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Three Landmark Papers in Pediatric Surgery

July 11, 2023

Commentary From the AAP Section on Surgery

The American Academy of Pediatrics (AAP) Section on Surgery (SOSu) began in 1948 through the efforts of Herbert E. Coe. Since its onset, the mission of the SOSu has been to:

  • Provide a forum for the initiation, discussion, and development of ideas and problems related to the surgery of infants and children.
  • Stimulate the study and teaching of the surgery of infants and children.
  • Disseminate the principle of providing better surgery for children everywhere.
  • Bring into the AAP those surgeons whose work was entirely, or no less than 90%, devoted to infants and children.

Over the last three-quarters of a century, surgeons have collaborated on important papers. Since Drs. Robert Gross and Alexander Bill Jr published an article entitled, “Concealed Diverticulum of the Male Urethra as a Cause of Urinary Obstruction,” in the first edition of Pediatrics, singling out 3 papers among the long list was daunting. A search was nonetheless used to identify all surgical papers published in the journal, and each paper was weighted based on its significance and impact on the care of children over the years.

Three Landmark Papers in Pediatric Surgery

Kenneth Gow, MD, MHA, FAAP1, Reto Baertschiger, MD, FAAP2

Affiliations: 1Seattle Children’s Hospital and the University of Washington, 4800 Sand Point Way NE, Seattle, WA; 2Dartmouth Hitchcock Medical Center, 1 Medical Center Drive, Lebanon, NH

Highlighted Articles From Pediatrics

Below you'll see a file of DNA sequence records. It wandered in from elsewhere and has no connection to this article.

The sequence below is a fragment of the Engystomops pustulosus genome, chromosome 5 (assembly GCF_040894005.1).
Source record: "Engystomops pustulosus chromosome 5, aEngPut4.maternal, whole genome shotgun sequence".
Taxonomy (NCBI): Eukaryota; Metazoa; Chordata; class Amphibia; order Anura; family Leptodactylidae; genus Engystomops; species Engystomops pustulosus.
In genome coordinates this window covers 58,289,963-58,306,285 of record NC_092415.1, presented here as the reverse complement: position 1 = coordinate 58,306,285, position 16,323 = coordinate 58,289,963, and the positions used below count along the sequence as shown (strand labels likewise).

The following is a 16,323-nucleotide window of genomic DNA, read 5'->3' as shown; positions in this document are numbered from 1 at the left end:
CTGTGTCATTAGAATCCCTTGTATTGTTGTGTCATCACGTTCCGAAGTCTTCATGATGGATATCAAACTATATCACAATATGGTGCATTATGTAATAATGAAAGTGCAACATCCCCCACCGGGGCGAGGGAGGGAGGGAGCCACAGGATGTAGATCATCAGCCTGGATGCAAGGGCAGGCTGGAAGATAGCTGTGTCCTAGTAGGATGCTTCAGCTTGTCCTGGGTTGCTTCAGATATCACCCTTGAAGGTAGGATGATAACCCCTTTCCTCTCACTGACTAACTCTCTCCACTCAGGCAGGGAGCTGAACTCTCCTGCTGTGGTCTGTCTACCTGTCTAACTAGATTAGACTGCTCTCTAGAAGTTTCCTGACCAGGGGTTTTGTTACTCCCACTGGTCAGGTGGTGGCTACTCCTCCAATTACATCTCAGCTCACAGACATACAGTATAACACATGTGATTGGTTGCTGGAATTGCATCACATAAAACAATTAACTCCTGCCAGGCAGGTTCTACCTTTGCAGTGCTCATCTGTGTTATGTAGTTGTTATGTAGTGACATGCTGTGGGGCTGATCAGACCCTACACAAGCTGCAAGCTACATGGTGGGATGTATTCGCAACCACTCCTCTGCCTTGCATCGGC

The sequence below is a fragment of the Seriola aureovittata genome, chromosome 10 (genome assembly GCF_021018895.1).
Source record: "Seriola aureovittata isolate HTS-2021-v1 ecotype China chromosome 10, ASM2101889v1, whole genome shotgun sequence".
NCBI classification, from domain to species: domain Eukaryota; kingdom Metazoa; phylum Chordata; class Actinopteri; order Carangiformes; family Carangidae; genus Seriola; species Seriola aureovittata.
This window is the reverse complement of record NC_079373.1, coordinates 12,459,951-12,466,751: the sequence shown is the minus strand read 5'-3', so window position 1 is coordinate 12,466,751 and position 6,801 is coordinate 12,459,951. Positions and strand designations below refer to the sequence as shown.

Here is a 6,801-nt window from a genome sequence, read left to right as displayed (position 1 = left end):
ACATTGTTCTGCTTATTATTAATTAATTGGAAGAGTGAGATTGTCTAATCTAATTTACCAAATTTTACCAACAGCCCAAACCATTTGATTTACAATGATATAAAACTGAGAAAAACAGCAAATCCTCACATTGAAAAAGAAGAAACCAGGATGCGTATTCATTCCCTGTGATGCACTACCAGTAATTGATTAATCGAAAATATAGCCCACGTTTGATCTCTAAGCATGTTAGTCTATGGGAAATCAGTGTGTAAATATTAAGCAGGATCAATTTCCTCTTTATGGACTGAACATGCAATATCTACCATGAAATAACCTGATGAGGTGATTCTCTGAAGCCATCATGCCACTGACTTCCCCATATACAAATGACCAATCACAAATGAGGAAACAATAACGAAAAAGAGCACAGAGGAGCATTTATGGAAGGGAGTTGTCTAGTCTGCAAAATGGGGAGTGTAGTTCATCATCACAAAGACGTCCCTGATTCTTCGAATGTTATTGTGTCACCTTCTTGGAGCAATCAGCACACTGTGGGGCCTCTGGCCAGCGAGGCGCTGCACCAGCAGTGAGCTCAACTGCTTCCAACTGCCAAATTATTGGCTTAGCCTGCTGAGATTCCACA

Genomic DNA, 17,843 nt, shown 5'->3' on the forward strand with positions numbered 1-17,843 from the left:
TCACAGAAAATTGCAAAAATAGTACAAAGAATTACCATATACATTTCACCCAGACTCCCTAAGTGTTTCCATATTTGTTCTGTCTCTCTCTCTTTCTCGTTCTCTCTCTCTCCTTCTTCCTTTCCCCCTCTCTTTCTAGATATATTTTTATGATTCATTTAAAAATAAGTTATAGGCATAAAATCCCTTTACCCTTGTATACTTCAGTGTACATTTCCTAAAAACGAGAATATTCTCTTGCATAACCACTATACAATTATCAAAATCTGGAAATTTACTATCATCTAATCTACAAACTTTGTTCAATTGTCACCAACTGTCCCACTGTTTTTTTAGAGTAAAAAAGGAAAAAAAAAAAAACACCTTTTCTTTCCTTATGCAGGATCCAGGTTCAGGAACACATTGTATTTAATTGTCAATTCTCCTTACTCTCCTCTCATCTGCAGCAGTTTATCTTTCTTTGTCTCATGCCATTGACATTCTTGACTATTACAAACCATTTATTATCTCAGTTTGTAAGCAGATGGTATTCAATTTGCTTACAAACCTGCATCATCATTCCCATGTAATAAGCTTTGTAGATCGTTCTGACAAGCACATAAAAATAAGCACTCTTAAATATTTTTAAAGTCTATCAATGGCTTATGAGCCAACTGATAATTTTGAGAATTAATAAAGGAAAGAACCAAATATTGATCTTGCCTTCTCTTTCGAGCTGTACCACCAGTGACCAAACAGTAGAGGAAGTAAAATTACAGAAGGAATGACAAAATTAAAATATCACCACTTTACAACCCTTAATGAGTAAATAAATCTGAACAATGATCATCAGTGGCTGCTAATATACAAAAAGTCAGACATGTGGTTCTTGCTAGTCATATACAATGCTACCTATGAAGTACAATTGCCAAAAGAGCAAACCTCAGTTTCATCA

Our first highlighted article authored by Holder et al in 1964 describes an important initiative during the first formative years when pediatric surgeons were establishing pediatric surgery as a standalone specialty. To assist in this effort, pediatric surgeons united to compile a section-wide experience on rare diseases. This landmark article summarizes findings from a survey sent to 131 members from the AAP SOSu and describes techniques used and outcomes of patients with esophageal atresia and tracheoesophageal fistula (EA-TEF) between 1958 and 1962. The study included more than 1,000 patients treated in North America in academic, freestanding children’s hospitals and private practice settings. The described results reflect the practice of the late 1950s and early 1960s. Some of the practices remain as elements of modern care. The distribution of the anatomical types of EA-TEF described in this paper holds true today. Almost 50% of patients had associated congenital anomalies. Outcomes were assessed as a function of age at diagnosis, associated congenital anomalies, gestational age, and birth weight. Surgical approaches were detailed as well; the majority of patients who underwent a transpleural repair had a lower survival rate (66%) compared to the 76% survival rate among the 144 patients who underwent repair using an extrapleural approach. The survey further analyzed complications, including anastomotic leaks and pulmonary and infectious complications. The authors described a 16.7% incidence of anastomotic leaks and noted an association with higher mortality. The authors also recognized the contributions of best practices and recommendations for the care of complex pediatric surgical problems, including well-trained nursing staff, dedicated pediatric surgical services, and well-trained and supervised house staff. The authors’ comments seem very contemporary and are still valid today for most of our practice taking care of congenital anomalies. Their descriptions and comments were visionary and anticipated the evolution of our current research consortia that engages many surgeons across North America who care for pediatric surgical patients. This article, published nearly 60 years ago, remains as essential reading today for our current pediatric surgical trainees and practicing surgeons both as a historic document as well as a window into how we can continue to improve care for our patients.